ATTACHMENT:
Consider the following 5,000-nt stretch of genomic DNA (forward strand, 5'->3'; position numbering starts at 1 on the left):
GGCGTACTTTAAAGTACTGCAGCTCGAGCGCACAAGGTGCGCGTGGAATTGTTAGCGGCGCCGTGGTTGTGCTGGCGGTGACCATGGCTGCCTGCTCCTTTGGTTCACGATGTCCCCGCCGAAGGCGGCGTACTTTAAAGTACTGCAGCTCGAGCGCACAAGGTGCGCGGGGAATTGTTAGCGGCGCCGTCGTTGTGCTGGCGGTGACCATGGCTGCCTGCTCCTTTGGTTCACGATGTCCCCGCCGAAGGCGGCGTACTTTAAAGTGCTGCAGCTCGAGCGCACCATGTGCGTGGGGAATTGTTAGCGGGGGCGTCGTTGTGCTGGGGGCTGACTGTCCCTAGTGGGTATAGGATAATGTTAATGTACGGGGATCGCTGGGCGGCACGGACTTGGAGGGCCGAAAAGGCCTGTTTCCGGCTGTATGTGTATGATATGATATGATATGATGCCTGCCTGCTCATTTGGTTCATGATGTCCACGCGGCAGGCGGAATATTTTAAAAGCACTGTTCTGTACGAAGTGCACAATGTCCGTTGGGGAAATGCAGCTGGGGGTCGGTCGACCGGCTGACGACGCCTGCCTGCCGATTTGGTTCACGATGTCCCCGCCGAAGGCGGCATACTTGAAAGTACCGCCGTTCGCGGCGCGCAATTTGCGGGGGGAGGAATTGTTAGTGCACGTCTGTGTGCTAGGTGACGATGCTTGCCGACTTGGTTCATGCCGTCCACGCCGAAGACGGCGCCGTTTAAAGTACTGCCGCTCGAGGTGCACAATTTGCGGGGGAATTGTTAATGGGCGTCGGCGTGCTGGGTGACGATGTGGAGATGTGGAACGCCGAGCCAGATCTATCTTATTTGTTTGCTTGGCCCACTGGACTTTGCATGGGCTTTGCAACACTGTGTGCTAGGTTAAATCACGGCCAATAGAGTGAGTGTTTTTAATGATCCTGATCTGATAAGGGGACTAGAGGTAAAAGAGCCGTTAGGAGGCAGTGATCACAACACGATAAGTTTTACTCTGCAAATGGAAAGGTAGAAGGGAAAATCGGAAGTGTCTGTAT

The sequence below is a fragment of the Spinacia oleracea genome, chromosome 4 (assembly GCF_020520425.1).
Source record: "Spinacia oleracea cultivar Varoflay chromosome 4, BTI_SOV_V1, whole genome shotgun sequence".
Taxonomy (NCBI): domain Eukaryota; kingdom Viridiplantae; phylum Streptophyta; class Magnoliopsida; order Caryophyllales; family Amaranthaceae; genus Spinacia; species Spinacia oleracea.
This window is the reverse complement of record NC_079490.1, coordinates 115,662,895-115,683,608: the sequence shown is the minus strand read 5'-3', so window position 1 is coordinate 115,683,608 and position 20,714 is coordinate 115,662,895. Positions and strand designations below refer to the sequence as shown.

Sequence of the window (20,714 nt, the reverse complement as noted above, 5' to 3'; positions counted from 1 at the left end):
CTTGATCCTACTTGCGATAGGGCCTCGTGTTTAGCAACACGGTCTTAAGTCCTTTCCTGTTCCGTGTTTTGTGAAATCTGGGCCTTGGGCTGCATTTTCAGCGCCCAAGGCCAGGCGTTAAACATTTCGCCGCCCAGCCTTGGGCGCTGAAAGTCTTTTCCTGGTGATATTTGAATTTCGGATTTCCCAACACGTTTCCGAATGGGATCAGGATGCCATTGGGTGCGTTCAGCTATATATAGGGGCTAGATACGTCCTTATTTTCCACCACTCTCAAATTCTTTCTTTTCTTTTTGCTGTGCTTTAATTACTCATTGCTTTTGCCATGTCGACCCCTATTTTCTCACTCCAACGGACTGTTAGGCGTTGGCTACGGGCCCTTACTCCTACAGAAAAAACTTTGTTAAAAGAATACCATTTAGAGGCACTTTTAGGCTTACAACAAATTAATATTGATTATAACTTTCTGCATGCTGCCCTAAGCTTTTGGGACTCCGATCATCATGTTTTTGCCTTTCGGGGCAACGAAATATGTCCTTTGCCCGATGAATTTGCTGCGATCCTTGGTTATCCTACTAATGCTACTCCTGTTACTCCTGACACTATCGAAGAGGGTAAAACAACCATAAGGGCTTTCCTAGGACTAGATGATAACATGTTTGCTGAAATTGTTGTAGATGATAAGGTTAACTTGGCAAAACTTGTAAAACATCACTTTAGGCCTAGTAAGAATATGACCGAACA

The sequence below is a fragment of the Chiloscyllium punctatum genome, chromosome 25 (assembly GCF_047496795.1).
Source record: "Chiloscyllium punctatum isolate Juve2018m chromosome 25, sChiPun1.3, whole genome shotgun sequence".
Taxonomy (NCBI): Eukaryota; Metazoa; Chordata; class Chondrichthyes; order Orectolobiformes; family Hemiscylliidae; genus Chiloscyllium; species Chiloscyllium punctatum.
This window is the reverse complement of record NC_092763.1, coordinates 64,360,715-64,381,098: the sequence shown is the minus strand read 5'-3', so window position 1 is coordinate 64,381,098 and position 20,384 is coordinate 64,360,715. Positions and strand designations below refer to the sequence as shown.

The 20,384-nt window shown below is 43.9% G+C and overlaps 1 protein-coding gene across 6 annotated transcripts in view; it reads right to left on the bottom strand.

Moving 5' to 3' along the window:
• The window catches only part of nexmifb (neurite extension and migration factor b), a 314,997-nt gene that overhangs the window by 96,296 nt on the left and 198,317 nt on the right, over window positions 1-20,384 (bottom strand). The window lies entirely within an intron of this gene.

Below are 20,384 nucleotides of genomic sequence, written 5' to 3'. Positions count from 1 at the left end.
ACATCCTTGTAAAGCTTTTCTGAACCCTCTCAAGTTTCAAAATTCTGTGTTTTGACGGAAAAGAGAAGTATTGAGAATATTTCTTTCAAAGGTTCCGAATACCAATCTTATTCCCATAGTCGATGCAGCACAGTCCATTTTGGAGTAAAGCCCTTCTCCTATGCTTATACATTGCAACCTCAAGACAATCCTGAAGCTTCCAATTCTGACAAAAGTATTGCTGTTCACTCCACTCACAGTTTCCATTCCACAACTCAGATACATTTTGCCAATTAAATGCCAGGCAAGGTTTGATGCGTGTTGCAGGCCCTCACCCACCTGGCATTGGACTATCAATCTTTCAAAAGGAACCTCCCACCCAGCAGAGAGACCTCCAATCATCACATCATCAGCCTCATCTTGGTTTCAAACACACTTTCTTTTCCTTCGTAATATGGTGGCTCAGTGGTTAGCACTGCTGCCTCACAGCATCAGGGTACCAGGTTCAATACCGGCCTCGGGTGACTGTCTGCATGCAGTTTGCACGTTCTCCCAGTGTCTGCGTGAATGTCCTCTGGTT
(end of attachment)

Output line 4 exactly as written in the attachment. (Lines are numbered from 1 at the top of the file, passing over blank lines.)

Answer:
Source record: "Spinacia oleracea cultivar Varoflay chromosome 4, BTI_SOV_V1, whole genome shotgun sequence".